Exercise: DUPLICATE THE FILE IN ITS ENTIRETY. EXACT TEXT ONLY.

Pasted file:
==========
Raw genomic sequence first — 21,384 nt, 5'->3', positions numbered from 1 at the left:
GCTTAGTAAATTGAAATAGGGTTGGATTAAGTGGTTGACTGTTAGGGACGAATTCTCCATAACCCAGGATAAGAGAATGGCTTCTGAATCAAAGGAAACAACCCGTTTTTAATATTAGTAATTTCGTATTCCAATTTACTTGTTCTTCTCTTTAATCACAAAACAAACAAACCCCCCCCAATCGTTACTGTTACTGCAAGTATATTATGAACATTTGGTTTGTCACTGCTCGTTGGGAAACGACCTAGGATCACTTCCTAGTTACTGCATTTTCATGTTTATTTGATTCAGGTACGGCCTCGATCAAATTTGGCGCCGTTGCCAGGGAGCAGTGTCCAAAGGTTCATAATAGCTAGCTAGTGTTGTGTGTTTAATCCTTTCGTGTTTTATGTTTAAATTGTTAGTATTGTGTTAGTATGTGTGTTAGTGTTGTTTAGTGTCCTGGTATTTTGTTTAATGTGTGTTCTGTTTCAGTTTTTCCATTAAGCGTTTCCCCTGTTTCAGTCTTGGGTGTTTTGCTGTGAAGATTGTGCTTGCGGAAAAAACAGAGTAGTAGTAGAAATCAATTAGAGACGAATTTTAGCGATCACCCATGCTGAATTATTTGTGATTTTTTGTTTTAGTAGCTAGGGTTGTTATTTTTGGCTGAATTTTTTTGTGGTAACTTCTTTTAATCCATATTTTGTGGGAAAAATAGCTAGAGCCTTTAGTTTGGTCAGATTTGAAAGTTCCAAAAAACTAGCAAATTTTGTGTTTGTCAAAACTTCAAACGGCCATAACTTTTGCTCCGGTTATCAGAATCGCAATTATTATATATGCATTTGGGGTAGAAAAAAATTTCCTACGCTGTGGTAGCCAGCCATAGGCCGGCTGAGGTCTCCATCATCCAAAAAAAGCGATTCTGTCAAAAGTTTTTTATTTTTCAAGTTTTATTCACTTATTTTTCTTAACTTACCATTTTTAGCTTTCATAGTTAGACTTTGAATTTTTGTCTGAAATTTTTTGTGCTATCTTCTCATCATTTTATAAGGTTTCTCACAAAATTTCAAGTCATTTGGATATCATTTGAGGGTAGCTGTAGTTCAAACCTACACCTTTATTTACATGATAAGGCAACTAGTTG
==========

Raw genomic sequence first — 21,384 nt, 5'->3', positions numbered from 1 at the left:
GCTTAGTAAATTGAAATAGGGTTGGATTAAGTGGTTGACTGTTAGGGACGAATTCTCCATAACCCAGGATAAGAGAATGGCTTCTGAATCAAAGGAAACAACCCGTTTTTAATATTAGTAATTTCGTATTCCAATTTACTTGTTCTTCTCTTTAATCACAAAACAAACAAACCCCCCCCAATCGTTACTGTTACTGCAAGTATATTATGAACATTTGGTTTGTCACTGCTCGTTGGGAAACGACCTAGGATCACTTCCTAGTTACTGCATTTTCATGTTTATTTGATTCAGGTACGGCCTCGATCAAATTTGGCGCCGTTGCCAGGGAGCAGTGTCCAAAGGTTCATAATAGCTAGCTAGTGTTGTGTGTTTAATCCTTTCGTGTTTTATGTTTAAATTGTTAGTATTGTGTTAGTATGTGTGTTAGTGTTGTTTAGTGTCCTGGTATTTTGTTTAATGTGTGTTCTGTTTCAGTTTTTCCATTAAGCGTTTCCCCTGTTTCAGTCTTGGGTGTTTTGCTGTGAAGATTGTGCTTGCGGAAAAAACAGAGTAGTAGTAGAAATCAATTAGAGACGAATTTTAGCGATCACCCATGCTGAATTATTTGTGATTTTTTGTTTTAGTAGCTAGGGTTGTTATTTTTGGCTGAATTTTTTTGTGGTAACTTCTTTTAATCCATATTTTGTGGGAAAAATAGCTAGAGCCTTTAGTTTGGTCAGATTTGAAAGTTCCAAAAAACTAGCAAATTTTGTGTTTGTCAAAACTTCAAACGGCCATAACTTTTGCTCCGGTTATCAGAATCGCAATTATTATATATGCATTTGGGGTAGAAAAAAATTTCCTACGCTGTGGTAGCCAGCCATAGGCCGGCTGAGGTCTCCATCATCCAAAAAAAGCGATTCTGTCAAAAGTTTTTTATTTTTCAAGTTTTATTCACTTATTTTTCTTAACTTACCATTTTTAGCTTTCATAGTTAGACTTTGAATTTTTGTCTGAAATTTTTTGTGCTATCTTCTCATCATTTTATAAGGTTTCTCACAAAATTTCAAGTCATTTGGATATCATTTGAGGGTAGCTGTAGTTCAAACCTACACCTTTATTTACATGATAAGGCAACTAGTTG